In a final step, we select the most important parameters, which are either very uncertain or have a large impact on the total emissions. This leaves us with the 44 parameters that we optimize in a set of data assimilation experiments, described next. In Sect. 3.1 we report uncertainties in per cent (1σ) for normal distributions (CO2) or as a 90 % confidence interval (CI) for log-normal distribution (co-emitted species).
2.2 Data assimilation to estimate fossil fuel sources
The goal of data assimilation is to find a state at which the system is in optimal agreement with observations. In this work, the observations we want to explore are the mole fractions of CO2 and its co-emitted species, while the state of the system is the underlying spatio-temporal distribution of fossil fuel emissions. Such configurations are sometimes referred to as “FFDAS” (fossil fuel data assimilation system) applications, with a number of examples in recent literature (Rayner et al., 2010; Asefi-Najafabady et al., 2014; Basu et al., 2016; Graven et al., 2018). Given the sparsity of approaches explored so far, the dynamic emission model with its parameter-driven emissions we present here could lend itself well for application in an FFDAS, and this is what we explore through a set of experiments with our own data assimilation methodology.
In this study we use the CarbonTracker Data Assimilation Shell (CTDAS) (v1.0) described in detail in van der Laan-Luijkx et al. (2017). Briefly, the CTDAS system is a flexible implementation of a square-root ensemble Kalman filter (Whitaker and Hamill, 2002), which also allows lagged windows (i.e. smoothing instead of filtering). The ensemble Kalman filter optimizes the cost function for unknown variables in the state vector x using information from observations (y0 with covariance R) and a prior estimate of the state vector (xb with covariance P).
In this function, ℋ is the observation operator that returns simulated mole fractions given the state vector. R and P determine how much weight is given to the observations and prior estimate, respectively.
The optimized state vector (indicated with superscript a, whereas b refers to the prior estimates) which minimizes the cost function is
and its covariance is
Here, H is the linearized observation operator, and K is the Kalman gain matrix:
The solutions of Eqs. (4) and (5) are calculated as in Peters et al. (2005) using an ensemble of 80 members. The choice for the ensemble size was based on the typical dimensions of our inverse problem, which has N=1960 observations and M=44 unknowns for the base run.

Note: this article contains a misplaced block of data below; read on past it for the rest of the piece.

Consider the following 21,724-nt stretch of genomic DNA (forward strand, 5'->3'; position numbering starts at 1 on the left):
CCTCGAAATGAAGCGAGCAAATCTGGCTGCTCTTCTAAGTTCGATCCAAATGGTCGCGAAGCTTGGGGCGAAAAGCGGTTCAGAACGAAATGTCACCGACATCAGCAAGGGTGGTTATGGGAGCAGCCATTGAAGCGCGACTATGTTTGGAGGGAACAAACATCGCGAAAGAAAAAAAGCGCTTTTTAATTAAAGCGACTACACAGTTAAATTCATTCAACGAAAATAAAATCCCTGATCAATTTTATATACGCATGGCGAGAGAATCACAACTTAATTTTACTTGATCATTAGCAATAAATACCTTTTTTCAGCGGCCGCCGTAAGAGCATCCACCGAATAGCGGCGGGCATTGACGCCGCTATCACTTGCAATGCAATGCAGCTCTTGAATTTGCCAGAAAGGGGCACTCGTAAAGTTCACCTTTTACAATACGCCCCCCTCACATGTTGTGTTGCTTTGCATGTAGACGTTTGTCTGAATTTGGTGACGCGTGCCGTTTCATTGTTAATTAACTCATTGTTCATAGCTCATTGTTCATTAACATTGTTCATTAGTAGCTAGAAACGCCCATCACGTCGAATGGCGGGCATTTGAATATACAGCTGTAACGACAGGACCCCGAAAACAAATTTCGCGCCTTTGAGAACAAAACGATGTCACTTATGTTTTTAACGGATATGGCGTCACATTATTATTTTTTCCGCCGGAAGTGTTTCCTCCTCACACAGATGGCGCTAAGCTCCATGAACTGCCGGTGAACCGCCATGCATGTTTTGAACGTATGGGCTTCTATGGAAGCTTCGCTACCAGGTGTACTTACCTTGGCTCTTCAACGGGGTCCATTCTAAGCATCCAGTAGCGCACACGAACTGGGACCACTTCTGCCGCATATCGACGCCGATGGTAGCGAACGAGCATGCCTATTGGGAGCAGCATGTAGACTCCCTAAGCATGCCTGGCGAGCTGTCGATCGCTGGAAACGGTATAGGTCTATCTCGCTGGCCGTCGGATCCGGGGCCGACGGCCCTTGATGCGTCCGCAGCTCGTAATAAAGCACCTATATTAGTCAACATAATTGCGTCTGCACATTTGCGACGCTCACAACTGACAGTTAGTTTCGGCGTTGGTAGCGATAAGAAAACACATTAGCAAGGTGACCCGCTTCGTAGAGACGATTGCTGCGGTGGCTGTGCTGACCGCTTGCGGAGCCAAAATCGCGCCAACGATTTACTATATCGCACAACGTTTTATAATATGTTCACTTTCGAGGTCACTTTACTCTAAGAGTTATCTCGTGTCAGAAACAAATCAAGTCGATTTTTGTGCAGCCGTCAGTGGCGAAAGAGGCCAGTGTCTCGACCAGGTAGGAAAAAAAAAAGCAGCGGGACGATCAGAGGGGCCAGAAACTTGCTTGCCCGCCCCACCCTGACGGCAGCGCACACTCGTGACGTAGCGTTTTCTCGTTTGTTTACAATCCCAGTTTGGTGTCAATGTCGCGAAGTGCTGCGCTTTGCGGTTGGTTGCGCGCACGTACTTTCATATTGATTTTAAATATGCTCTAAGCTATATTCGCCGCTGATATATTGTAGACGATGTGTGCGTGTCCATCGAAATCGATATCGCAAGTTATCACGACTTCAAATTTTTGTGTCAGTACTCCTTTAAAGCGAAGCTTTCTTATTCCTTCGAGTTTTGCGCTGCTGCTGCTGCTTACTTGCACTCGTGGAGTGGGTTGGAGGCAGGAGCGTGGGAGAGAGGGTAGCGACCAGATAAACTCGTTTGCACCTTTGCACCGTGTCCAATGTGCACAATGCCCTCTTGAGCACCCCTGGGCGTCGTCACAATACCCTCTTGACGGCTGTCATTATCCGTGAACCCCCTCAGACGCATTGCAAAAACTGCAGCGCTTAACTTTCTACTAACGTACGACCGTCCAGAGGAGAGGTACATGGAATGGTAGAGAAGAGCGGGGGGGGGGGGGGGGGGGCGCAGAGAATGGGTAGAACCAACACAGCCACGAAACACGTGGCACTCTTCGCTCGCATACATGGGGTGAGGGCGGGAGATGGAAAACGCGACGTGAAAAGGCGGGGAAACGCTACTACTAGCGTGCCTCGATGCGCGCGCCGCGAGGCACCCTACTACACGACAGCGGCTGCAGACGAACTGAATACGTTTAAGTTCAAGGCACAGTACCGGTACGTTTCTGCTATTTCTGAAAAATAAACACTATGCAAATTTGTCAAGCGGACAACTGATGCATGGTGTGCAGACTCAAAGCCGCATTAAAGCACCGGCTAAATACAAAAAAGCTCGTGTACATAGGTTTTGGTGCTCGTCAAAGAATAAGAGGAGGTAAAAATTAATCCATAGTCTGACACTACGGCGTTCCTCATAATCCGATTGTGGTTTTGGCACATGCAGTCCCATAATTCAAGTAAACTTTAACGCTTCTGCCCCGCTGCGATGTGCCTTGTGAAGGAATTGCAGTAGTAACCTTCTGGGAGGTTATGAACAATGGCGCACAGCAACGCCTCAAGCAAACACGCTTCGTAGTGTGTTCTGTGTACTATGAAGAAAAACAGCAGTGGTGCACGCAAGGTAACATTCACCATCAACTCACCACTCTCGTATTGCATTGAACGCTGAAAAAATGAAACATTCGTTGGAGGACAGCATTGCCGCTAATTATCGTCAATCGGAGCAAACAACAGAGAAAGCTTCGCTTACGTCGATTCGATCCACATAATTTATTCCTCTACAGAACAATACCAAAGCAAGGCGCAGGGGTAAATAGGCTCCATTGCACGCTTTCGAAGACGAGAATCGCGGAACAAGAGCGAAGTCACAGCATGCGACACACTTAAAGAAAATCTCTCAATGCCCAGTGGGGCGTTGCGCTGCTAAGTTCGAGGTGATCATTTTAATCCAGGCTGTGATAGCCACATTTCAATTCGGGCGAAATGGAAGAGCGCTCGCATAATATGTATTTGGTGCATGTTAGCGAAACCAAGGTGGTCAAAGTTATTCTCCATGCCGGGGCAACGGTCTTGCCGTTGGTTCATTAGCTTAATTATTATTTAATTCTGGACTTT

We have adapted CTDAS for smaller-scale studies by replacing the typical observation operator H, which is the global TM5 transport model (Huijnen et al., 2010), with a combination of WRF-STILT footprints and the OPS (Operational Priority Substances) plume model, building on the methods described in Super et al. (2017a) and He et al. (2018). Moreover, we have added our emission model to the observation operator so that we can sample its parameter distribution in atmospheric mole fraction space. More details about the individual parts of this system are provided below and are summarized in Fig. 7.
2.2.1 Observation operator
The observation operator translates the 44 parameters in the emission model first into emissions (through Eqs. 1 and 2) and then into atmospheric mole fractions. The transport modelling consists of two parts. The first part, the Weather Research and Forecasting-Stochastic Time-Inverted Lagrangian Transport model (WRF-STILT; Nehrkorn et al., 2010) is used for surface emissions that are representative of large areas (i.e. not a point source). STILT is a Lagrangian particle dispersion model that describes the footprint of a single measurement by dispersing particles back in time (Gerbig et al., 2003; Lin et al., 2003). With this footprint the surface influence of emissions on a single observation can be described. An advantage of this method is that it allows for the precalculation of linear atmospheric transport, which makes this part of the observation operator less computationally demanding than running an ensemble of a full atmospheric transport model (like WRF with chemistry). The total domain covered with WRF-STILT is 77 km×88 km (Fig. 1) and includes most of the Randstad.
The second part of the transport modelling is a plume model. In a previous study we have shown that point source (stack) emissions should be modelled with a plume model to better represent the limited dimensions of the stack plume (Super et al., 2017a). Similarly, Vogel et al. (2013) have shown that the surface influence calculated by STILT can lead to large model errors for stack emissions. Therefore, we include the OPS (Operational Priority Substances, short-term version) plume model in our framework to model the transport and dispersion of stack emissions (Van Jaarsveld, 2004; Sauter et al., 2016). OPS provides hourly concentrations at predefined receptor points, which represent our measurement sites. We apply the OPS model only to point source emissions within the Rijnmond area, as we found in a previous study that a plume model only has an added value less than 10–15 km downwind from the stack (Super et al., 2017a). Point sources at more than 10–15 km from the observation site can be sufficiently represented with a Eulerian model. The OPS model input includes detailed information about the exact stack height and heat content of the plume. For more details on WRF-STILT and OPS, see Appendix C.